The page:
You can’t say you never learn anything in Neighbors!
Sunday’s performance was a wonderful start to what promises to be another great season. There are a number of extraordinary events ahead, including Pops Night featuring a tribute to Frank Sinatra, an evening of four of Bach’s Brandenburg Concertos at St. Columba Catholic Church, an evening of Americana courtesy of Walter Dear and featuring our own Gemma Kavanagh, the return of Eileen Ivers, a number of renowned guest performers including festival favorite Aviram Reichert and wonderful music galore.
Tickets are available at www.musicinthemountains.com or visit the festival offices at 1063 Main Ave.
Dancing in the rain for their birthdays are Debby Morgan, Bee Atwood, MaryHowell, Tanya Golbricht, Ralph Campano, Aubrey Mullis, Wyatt Ulrich, MichaelMeyer, Patricia Padilla, Gina Pruett, Paul Jackson, Phillip Kolter, BJo Hatten and Robin Goldman.
Annie’s Orphans annual summer fundraiser will be held from 6 to 9 p.m. Saturday. What more perfect place could it be held than the Lost Dog Bar & Lounge, 1150 Main Ave.?
This year, $10 will buy you a barbecue dinner plus one glass of beer or wine. Volunteers bake their hearts out to provide a veritable cornucopia of desserts for sale, and many generous donors contribute items for a cool silent auction.
Funds raised will support the shelter for six months or so. (If you’re looking for a puppy, a black lab gave birth five weeks ago to a litter of nine, which are darling and looking as though the “proud papa” may have been a German shepherd.)
This is a place where our dog-loving town can show its heart.
Every year, the Colorado Bar Association selects up to six “Outstanding Lawyers in Colorado History.” The criteria are daunting, ranging from upholding the highest standards of the profession, making significant contributions to the CBA and the law, assisting other attorneys, especially novices, being involved in civic and community affairs and so on. Oh, and they must have died at least seven years before their nomination.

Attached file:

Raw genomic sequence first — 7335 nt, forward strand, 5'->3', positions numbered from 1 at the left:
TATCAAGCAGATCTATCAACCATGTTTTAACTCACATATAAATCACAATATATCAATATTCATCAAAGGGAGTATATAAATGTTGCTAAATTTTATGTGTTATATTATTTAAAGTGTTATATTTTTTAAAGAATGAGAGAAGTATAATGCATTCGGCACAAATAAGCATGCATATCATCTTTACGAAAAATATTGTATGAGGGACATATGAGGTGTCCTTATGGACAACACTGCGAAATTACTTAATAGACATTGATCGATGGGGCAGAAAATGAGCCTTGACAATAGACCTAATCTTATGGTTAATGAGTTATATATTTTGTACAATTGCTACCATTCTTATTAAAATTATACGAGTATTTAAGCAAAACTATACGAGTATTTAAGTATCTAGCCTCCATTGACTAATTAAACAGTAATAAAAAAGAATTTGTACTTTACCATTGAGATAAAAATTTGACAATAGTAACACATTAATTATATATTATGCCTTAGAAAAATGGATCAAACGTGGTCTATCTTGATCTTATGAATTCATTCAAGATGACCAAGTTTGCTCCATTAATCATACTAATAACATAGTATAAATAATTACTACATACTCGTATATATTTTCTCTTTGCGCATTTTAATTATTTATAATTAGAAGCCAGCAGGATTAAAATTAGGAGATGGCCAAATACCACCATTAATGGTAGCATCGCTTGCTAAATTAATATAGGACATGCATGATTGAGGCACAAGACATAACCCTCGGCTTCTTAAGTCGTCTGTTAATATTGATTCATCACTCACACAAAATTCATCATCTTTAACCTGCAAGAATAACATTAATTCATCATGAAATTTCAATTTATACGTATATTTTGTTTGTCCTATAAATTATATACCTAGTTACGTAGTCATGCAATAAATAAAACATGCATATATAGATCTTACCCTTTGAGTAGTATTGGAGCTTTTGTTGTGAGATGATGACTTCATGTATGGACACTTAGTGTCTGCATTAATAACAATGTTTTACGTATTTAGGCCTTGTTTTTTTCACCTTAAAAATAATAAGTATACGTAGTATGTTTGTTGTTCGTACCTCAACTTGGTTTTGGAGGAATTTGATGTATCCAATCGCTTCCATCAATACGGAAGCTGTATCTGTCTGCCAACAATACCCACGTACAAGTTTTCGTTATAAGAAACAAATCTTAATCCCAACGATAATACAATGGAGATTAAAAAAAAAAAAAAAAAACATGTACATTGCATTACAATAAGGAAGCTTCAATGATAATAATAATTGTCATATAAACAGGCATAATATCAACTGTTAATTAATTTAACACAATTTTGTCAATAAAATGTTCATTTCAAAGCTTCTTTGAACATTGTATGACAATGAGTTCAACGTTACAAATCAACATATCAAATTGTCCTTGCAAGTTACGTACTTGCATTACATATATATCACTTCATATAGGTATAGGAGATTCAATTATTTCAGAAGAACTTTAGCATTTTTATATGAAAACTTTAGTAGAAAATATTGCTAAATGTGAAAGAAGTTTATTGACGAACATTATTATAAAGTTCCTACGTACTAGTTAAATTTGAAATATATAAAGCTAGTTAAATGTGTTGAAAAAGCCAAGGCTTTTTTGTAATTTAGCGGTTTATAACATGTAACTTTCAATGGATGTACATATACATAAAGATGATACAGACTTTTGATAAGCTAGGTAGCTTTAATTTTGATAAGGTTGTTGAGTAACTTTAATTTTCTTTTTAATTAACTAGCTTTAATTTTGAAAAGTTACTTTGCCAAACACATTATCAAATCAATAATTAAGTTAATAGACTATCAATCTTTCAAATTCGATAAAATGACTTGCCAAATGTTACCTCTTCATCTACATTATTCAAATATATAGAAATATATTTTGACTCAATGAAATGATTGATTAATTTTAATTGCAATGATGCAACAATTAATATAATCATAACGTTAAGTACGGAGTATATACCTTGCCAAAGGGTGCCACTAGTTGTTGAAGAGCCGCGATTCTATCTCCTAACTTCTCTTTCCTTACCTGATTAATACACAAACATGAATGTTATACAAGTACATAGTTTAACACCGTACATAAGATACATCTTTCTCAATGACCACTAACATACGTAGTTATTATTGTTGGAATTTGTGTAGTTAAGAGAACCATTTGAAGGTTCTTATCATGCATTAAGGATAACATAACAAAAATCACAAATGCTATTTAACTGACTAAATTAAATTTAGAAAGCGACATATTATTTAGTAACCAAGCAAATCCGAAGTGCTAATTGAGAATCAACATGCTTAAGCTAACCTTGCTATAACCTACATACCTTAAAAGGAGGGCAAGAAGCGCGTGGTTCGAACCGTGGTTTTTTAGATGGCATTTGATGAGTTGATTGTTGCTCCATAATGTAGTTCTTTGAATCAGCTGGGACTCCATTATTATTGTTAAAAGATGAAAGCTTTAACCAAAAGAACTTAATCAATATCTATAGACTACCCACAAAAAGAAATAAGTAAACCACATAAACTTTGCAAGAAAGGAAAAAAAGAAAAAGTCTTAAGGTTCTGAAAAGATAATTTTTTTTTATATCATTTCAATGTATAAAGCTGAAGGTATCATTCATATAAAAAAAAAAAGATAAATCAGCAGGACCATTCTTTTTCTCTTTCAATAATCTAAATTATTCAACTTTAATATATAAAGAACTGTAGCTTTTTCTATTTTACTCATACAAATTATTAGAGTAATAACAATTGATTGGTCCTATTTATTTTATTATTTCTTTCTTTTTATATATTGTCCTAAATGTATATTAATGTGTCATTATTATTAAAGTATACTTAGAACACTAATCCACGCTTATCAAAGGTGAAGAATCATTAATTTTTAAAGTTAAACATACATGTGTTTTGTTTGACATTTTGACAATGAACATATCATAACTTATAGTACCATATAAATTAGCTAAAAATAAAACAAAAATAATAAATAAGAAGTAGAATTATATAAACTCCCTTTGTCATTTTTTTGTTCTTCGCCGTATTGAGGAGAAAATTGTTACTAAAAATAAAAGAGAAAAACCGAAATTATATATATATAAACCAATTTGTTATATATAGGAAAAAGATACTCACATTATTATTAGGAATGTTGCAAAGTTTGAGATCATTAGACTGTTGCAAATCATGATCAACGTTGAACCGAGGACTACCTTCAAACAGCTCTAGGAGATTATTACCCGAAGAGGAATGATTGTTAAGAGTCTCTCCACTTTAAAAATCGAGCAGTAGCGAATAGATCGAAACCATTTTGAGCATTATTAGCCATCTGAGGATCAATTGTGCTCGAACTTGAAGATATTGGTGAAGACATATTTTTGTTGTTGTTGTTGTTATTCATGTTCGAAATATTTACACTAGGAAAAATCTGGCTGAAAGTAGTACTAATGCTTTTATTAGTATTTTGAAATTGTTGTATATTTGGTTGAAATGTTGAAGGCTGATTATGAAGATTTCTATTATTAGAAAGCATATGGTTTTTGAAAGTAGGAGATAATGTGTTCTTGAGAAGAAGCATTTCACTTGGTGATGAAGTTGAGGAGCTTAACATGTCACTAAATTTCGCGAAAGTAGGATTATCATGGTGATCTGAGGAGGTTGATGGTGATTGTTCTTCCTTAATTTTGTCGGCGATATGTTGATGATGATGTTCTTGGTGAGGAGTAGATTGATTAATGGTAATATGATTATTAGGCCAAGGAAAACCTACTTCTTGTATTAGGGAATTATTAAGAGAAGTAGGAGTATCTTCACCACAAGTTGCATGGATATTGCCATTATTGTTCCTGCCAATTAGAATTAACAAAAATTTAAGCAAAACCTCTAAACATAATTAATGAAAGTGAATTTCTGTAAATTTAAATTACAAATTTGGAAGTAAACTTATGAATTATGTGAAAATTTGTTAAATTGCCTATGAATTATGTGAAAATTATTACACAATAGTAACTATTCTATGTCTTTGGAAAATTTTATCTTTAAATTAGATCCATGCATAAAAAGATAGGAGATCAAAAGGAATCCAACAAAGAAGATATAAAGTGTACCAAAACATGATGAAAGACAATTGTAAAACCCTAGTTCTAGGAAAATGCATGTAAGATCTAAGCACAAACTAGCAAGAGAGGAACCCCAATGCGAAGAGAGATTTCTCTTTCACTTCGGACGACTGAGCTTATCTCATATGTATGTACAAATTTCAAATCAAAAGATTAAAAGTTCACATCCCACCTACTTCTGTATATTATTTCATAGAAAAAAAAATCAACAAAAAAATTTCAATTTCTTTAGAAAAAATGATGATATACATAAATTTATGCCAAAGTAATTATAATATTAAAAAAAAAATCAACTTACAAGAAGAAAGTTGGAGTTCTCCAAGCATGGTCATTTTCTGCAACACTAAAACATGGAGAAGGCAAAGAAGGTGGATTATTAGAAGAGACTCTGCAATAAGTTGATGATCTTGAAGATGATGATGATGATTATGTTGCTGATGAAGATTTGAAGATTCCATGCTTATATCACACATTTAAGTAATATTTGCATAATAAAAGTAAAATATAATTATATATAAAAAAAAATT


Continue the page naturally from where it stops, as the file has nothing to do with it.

This year, one of Durango’s finest was selected.
His profile in The Colorado Lawyer’s July edition starts like this: “On those rare occasions when our office received a phone call for ‘Frank Maynes,’ it was certain to be a caller from out of town, because everyone in Southwest Colorado knew him as ‘Sam.’”
Tom Shipps, who joined Maynes’ firm in 1979, doesn’t know who nominated Maynes, but Shipps wrote a beautiful profile of one of the best known and most liked men in the area – a particularly significant achievement considering he did a lot of work in one of the most contentious areas of law in the West, water law.
Maynes worked with people in high places and achieved many things in his career, with perhaps the most notable achievement being his work on the Animas-La Plata Project. But to me, what says the most about him was his tender care of his beloved wife Jacqueline, or “Jackie,” as everyone knew her. She died in 2003 from complications of multiple sclerosis.
I learned some new fun facts in the profile about Maynes, including that he was a blue-ribbon baker who made pomegranate jam. And when El Pomar Foundation gave him a scholarship to attend Colorado College, it was conditioned on his maintaining at least a C grade-point average and “never embarrassing his mother.”
The profile is available online by visiting www.cobar.org and clicking on the publication. It’s a great read about a man who made a real difference in our community.
I wished Amos and Julie Cordova a happy anniversary in June, but I didn’t realize it was their 60th. To celebrate, they spent five days in Santa Fe at the 2012 Genealogical Society of Hispanic America Conference and Annual Meeting at The Lodge at Santa Fe.
Many happy returns on this important milestone.
Celebrating another year as partners in love and life are Jim and MargieWinkelbauer, Steve and Debbie Williams, James and Tina Trump and Brad and Susan Stamets.